GRAPEVINE, Texas — Pat Boone balked at playing Marilyn Monroe’s on-screen love interest. He sang his heart out in the Rodgers and Hammerstein musical “State Fair.” And he was a bobbysoxer heartthrob who out-polled Elvis Presley as a teen favorite in 1957, when each had chart-topping songs.
But it wasn’t until the 21st century that Mr. Boone, he of the white buck shoes and glass of milk at the ready, wept on cue, filming an emotional scene for “The Mulligan,” a film due in 2022 with a golfing motif and a message that God offers multiple “do-overs” through a saving relationship with Jesus.
The script is based on “The Mulligan: A Parable of Second Chances,” a 2007 novel by management guru Ken Blanchard and golfer Wally Armstrong, said Rick Eldridge, producer and CEO of independent film house ReelWorks Studios.
Mr. Eldridge said in an interview that while reading the Blanchard/Armstrong book, “I’m thinking, ‘Well, this has to be Pat Boone.’ And so I had one name on my list,” in contrast to the usual casting scenario in which a producer pursues five or six actors for a role.
Mr. Boone, 87, this week attended the National Religious Broadcasters convention in this Dallas suburb to receive an International Christian Visual Media group’s award for his decades of performing in and producing spiritual-themed films.
In “The Mulligan,” Mr. Boone — himself an avid golfer, swimmer and tennis player still active after two knee replacements — portrays Will Dunn, dubbed “The Old Pro,” who counsels Paul McAllister, a highly successful businessman who melts down during a charity tournament. The Dunn character guides the businessman to an understanding of how God’s grace can change a life.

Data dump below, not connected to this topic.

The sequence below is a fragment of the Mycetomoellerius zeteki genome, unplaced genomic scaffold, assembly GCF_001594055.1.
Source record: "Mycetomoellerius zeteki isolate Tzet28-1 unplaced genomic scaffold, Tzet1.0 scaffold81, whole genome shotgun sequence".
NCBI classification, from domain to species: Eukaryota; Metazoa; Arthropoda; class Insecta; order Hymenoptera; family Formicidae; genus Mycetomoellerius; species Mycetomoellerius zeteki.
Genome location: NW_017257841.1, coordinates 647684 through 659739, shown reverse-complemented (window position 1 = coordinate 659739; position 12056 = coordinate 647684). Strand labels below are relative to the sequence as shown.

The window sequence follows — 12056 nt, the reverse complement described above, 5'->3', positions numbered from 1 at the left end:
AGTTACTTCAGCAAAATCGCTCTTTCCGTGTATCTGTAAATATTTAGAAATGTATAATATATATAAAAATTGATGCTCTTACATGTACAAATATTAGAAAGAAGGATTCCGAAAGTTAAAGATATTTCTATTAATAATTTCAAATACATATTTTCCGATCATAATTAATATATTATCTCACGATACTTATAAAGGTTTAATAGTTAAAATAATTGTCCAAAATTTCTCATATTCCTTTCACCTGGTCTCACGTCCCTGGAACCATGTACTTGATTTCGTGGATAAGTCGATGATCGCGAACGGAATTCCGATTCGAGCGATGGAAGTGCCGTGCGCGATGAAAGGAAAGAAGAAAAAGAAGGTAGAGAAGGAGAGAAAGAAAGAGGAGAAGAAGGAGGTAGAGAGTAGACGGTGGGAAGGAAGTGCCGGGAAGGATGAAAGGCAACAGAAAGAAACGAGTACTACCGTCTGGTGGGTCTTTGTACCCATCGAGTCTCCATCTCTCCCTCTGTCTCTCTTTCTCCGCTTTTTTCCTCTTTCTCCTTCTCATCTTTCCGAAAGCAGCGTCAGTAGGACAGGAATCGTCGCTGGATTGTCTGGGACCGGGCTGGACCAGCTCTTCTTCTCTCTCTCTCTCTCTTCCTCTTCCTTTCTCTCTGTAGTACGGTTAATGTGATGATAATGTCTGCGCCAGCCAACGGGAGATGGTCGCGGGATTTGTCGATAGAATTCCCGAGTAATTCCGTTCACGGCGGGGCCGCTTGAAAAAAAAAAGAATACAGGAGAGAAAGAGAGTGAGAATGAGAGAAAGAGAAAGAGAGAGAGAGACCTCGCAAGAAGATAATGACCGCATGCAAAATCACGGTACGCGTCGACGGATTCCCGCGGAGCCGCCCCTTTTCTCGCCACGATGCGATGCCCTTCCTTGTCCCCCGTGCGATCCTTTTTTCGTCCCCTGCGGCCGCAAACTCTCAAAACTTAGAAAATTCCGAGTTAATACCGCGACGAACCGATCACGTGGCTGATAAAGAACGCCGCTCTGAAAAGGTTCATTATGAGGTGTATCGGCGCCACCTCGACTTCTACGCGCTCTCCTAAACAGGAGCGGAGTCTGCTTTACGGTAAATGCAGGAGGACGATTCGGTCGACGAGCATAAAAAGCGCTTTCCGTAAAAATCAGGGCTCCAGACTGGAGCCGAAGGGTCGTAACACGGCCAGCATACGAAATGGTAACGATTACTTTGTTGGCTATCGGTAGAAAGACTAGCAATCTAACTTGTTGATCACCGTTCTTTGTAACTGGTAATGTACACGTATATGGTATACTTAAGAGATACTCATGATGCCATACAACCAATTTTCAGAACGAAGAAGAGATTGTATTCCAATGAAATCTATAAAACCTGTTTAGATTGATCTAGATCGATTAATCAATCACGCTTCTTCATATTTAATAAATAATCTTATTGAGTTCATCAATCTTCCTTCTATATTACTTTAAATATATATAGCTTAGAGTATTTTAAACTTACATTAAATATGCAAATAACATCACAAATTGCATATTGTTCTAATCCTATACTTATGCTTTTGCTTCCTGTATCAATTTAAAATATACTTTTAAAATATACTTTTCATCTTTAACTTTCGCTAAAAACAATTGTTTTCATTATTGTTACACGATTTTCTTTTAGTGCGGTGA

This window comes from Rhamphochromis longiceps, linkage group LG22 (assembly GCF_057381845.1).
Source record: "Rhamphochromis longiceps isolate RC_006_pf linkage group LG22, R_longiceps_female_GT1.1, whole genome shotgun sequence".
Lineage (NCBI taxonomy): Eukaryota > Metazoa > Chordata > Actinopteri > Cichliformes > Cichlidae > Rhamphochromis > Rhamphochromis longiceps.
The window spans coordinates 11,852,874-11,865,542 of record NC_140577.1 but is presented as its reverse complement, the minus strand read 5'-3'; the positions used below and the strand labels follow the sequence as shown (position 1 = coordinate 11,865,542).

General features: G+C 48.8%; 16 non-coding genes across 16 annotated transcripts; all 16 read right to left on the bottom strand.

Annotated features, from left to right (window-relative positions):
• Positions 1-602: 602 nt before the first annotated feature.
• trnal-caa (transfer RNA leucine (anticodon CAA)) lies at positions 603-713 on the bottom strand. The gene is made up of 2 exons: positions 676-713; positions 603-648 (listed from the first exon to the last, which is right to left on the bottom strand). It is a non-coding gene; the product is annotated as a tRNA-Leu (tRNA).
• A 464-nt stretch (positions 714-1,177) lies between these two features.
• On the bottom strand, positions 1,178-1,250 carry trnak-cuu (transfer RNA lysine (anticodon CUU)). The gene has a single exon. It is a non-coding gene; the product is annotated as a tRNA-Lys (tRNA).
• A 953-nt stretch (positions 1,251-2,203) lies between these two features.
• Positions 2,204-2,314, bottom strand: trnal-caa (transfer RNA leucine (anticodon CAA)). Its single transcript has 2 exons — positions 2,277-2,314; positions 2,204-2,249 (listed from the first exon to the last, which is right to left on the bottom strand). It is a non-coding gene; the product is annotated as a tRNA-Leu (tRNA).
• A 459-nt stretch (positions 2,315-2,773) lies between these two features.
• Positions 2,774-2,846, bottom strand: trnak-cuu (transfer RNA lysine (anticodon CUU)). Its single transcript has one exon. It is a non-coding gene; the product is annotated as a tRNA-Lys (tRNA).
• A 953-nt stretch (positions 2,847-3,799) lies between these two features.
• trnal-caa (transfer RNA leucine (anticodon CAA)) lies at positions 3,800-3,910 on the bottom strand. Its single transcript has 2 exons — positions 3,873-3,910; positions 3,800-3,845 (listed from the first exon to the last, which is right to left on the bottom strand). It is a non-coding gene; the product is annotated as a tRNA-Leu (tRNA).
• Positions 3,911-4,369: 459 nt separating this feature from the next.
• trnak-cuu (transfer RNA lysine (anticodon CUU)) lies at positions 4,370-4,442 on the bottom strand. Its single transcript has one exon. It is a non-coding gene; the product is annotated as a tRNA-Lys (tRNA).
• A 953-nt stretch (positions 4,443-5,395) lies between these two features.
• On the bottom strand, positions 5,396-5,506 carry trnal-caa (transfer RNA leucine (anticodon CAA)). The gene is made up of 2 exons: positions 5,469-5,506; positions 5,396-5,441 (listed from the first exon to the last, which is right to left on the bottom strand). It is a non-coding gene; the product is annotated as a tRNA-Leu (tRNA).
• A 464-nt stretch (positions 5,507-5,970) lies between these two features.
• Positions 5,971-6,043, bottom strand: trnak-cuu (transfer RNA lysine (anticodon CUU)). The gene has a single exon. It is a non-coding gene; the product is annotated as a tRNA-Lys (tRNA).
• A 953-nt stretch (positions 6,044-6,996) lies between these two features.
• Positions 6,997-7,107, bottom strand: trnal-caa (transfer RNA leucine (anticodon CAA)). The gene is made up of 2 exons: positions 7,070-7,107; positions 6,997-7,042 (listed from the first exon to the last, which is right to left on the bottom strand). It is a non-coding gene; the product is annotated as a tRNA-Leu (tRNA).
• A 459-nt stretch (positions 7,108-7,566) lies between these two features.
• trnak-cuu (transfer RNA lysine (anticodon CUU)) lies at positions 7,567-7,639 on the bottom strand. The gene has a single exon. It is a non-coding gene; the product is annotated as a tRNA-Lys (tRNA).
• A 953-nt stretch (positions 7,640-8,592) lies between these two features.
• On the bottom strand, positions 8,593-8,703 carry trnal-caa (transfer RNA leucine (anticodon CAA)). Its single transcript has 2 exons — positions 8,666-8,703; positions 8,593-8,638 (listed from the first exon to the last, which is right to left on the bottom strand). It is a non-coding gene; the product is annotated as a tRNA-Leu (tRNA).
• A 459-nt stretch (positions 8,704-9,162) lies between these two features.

For Mr. Boone, the role contained a challenge.
“I’ve done a lot of acting. And I’ve played a lot of roles where I was mainly playing myself or somebody like me,” he explained. But this movie included a scene in which the Dunn character describes the first do-over of his life.
“It’s a very sad happening in my [character’s] life. And I didn’t know if I could do it justice,” Mr. Boone said.
He said the scene was filmed as a “dolly shot,” in which the camera rolls across the stage to focus on the McAllister character.
“I forgot all about the camera. When I started telling the story, I was overtaken, I began to weep. I was not planning to. I didn’t know how to. I couldn’t have made myself cry [on cue]. And yet, I knew the scene should be that emotional. All I know is I was just overtaken by the Holy Spirit. I was fighting trying to keep control of myself so I could say what I’m trying to say,” Mr. Boone said.
A lifelong churchgoer who in the 1970s hosted Bible studies in his home for other entertainers, Mr. Boone added that while “The Mulligan” is framed by the game of golf, its message about second chances applies beyond the green.
“The [film’s] subtext is life, as we all live it,” he said. “We all need to do-overs at times in our lives. And then the game of life is God’s game. He can grant mulligans, do-overs, second chances. In this film, I get to tell this recalcitrant hot shot, that in the game of life, Jesus puts his name to our scorecard and erases our mistakes if we ask him to take [them] off. And we can turn in a perfect scorecard that He’s made possible even with all our errors, if we will accept the forgiveness, and the mulligans and the do-overs that He grants us.”
Mr. Boone’s “do-overs” include saving his marriage to Shirley Foley early in their 65-year romance when his admitted fondness for partying got him off track. The couple’s rekindled faith made the Boones one of the most prominent evangelical Christian couples in Hollywood. The Boones’ four daughters were at his wife’s bedside when she died in January 2019.
“We sang her into heaven,” Mr. Boone said, recalling the five family members singing the hymn “Blessed Assurance” at her bedside. “After the last verse, she was in her new home in heaven. If you told me that I was going to die next Wednesday at 3 p.m., I would say, ‘Great! Because at 3:01 I’ll be reunited with Shirley.’”